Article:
A High School Principal’s Spiritual Reflection


Picture: Riedewaan Gaffoor / Facebook
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South Africa needs to rediscover its soul. People of faith need to find their true purpose for living which is loving God and others with the totality of their being. Our humanity is commensurate with our spirituality.

Sin, both personal and structural, separate us from God and our brothers and sisters. Sin causes suffering. Systemic sins such as structural violence, usury and exploitation are internalised by working class people and can lead them to sin in the spirit.

Let us recommit to our loving Heavenly Father and our neighbours with authenticity and sincerity. The two great commandments to love God (Mark 12:30) and neighbour (Leviticus 19:18) should not be grievous unto us as the fear of the Lord is the beginning of wisdom (Proverbs 1:7). Not to love is a sin against God and community.

South Africa needs a spiritual voice to speak out strongly against the god of this age and its followers – money. It is the love of money which drives the ruling class and their supporters in this country. The love of money is the root of all evil (1 Timothy 6:10). Loving money is at the root of greed, corruption, CAPITALISM and exploitation. Some ministers in our Government have unashamedly used the COVID-19 pandemic to enrich themselves. Amidst the pandemics of COVID-19, capitalism, classism, racism and gender-based violence, people of faith have, for the most part, been quiet. The churches, in many instances want to stay out of trouble, but in so doing they bring trouble onto themselves and they create controversy.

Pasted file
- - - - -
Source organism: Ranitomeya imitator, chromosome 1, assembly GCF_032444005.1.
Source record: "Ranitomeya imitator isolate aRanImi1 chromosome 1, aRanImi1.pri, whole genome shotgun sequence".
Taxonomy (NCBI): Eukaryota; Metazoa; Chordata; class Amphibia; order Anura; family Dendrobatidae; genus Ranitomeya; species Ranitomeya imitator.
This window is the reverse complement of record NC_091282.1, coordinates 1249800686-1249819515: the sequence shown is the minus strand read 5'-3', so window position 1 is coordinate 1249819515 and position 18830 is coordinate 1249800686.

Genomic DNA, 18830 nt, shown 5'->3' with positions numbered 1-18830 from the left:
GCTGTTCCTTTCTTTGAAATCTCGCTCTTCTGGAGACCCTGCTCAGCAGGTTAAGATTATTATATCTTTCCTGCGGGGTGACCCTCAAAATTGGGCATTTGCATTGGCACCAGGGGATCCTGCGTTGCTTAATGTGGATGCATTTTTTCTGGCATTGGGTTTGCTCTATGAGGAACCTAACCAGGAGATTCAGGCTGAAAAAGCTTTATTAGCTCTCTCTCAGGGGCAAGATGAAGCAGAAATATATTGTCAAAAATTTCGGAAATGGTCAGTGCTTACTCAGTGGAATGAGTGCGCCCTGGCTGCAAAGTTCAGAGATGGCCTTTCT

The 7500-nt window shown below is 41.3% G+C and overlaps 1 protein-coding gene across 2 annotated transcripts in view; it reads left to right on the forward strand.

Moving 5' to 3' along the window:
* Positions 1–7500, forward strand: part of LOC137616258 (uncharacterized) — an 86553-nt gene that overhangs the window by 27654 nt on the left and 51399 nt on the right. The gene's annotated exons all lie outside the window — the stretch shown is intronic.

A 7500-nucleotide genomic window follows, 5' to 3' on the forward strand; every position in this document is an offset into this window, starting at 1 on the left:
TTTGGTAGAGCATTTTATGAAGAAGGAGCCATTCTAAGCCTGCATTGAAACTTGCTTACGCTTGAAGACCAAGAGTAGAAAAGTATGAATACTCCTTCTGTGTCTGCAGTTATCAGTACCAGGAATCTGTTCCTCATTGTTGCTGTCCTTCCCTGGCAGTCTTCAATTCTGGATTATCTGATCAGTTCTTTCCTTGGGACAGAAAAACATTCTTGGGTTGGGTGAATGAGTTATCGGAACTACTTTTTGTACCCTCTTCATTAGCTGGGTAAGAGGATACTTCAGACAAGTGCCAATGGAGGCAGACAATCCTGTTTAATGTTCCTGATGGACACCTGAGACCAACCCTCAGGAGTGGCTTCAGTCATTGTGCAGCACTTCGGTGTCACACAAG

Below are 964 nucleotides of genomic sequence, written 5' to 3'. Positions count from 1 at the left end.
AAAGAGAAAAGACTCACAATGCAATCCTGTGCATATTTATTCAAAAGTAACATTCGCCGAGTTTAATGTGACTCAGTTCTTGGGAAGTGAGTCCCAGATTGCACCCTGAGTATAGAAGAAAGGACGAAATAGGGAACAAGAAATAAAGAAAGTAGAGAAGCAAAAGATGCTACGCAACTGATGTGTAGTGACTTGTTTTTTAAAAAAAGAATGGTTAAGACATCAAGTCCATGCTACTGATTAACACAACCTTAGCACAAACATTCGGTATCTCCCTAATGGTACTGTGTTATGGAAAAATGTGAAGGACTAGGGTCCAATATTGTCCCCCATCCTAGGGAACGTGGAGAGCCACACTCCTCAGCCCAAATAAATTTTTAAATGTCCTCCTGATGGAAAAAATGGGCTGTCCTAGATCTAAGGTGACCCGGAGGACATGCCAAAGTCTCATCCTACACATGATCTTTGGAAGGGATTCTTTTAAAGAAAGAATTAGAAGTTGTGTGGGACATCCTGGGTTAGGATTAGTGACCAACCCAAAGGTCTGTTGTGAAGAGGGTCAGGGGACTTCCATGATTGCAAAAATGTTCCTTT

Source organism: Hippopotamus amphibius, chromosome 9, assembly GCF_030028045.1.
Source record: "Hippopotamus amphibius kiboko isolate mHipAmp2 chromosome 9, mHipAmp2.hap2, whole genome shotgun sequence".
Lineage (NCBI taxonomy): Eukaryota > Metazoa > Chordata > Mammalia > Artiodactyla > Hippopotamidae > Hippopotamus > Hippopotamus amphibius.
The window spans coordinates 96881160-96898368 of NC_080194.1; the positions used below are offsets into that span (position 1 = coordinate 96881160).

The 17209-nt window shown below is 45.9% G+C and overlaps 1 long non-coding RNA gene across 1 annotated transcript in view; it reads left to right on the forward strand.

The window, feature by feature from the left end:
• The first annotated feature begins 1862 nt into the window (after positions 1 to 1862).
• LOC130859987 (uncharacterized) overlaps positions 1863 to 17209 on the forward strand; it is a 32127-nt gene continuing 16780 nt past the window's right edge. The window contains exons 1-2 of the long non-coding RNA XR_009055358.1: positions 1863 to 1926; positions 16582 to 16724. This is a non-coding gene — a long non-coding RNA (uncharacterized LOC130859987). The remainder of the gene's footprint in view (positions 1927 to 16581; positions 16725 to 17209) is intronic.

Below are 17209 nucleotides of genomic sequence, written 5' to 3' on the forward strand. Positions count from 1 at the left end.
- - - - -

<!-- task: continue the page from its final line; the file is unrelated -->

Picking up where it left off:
We are called to LIFE by our Father in Heaven and as His ambassadors we must be holistic human beings, embracing every facet of life, including education and politics. We cannot be passive bystanders or we run the risk of having a world without God or God without a world which goes completely against the well-known scripture in John 3:16 about God demonstrating His great love for the world that He gave Himself to it by sending His only son to us. God is amongst us in this world, right now, yet we fail to acknowledge or comprehend His presence. We need to evoke His presence (to paraphrase the theologian Karl Rhaner) as we bring light to banish the darkness. For us to be neutral, are we not condoning the sin of capitalism which destroys, brutalises, oppresses and alienates people?

The world is in a crisis of capitalism in which racism, xenophobia, hatred towards our Muslim brethren, violence against women and exploitation of children are gaining ground. Under the heinous system of Apartheid, the various oppressive laws such as the Group Areas Act and the Population Registration Act operated together to oppress and subjugate people. In South Africa today, we have economic Apartheid and a pseudo democracy. A New Unity Movement stalwart referred to our “democracy” as a demockery and little wonder as the Government system today creates and perpetuates poverty, unemployment and homelessness. Our children are condemned to a sub-standard education and millions of people have to make do with an inferior health system.